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Seems to me that for North American-style stick-built framing, the ideal would be 240cm x 120cm plywood, which would let you frame on 40cm or 60cm centres (approximating the common 16' and 24' centres currently used) as well as 48cm or 30cm and still have the seams land on studs/joists. There's a 5 stud per sheet spacing that gets used in NA construction at times, and it comes out to approximately 19 5/16" centres. You'll see markings on some tape measures at these points. I think it's mostly used for truss spacing, but it must be a royal pain in the ass to work with.
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Old 04-16-2008, 02:58 PM
smithsb smithsb is offline
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Little if any stick-built wall framing in Italy. Roof (hip not flat) framing still has wood as one of the methods. Interior treatments, windows and doors are wood (manufactured or "real") with standard sizes typically carried over from inch measurements. All commercial and most home construction is coded by European Union standards with local (stricter) regulations also in place.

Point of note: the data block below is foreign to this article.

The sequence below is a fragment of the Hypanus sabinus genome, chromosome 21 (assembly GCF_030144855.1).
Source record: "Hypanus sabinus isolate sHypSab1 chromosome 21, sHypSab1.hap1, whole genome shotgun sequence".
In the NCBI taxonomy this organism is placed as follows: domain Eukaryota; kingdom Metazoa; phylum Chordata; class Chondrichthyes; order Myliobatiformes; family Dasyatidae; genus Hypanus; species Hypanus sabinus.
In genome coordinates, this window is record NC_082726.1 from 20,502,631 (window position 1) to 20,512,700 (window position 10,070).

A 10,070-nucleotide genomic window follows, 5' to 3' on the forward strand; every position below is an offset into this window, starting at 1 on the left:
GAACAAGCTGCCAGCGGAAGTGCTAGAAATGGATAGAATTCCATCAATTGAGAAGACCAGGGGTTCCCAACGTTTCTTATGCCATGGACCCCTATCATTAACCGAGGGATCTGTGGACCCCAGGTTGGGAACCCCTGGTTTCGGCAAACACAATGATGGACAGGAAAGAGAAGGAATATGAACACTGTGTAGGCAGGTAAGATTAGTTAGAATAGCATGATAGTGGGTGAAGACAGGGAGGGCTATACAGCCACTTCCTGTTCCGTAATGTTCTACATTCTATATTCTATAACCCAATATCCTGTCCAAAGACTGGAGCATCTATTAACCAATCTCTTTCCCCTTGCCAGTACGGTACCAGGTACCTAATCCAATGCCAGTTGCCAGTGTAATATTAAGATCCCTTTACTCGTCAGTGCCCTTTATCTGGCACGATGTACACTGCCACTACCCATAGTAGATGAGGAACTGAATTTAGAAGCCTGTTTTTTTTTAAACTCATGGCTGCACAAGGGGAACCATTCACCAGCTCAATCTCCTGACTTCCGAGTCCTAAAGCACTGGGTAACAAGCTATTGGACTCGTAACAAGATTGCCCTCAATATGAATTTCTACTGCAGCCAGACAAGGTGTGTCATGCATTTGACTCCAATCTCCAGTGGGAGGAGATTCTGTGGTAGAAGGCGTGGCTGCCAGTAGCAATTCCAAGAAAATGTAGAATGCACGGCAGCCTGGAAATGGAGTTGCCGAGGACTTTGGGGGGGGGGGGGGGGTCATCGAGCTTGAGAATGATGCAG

Private and commercial construction walls are typically hollow brick/tile/block construction. Steel framing for supports is used. Mortar finish on the outside and plaster interiors.

Plywood, particle board, and the like are metric sized and similar to inch dimensions. Generally used in furniture and shelving projects. "Real" wood is expensive, took a lot of forest to heat all the castles back in the day. Forests have been replaced recently but tree harvesting is still limited.

If you're going to do work on your home here; masonry skills are more important that carpentry.
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  #13  
Old 04-16-2008, 03:11 PM
SmackFu SmackFu is offline
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Yeah, in my experience from watching British home shows, wood construction is very unusual. A proper house is built from brick or concrete block.
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  #14  
Old 04-16-2008, 04:03 PM
Ximenean Ximenean is offline
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True, but upstairs interior walls are very often stud and plasterboard (drywall).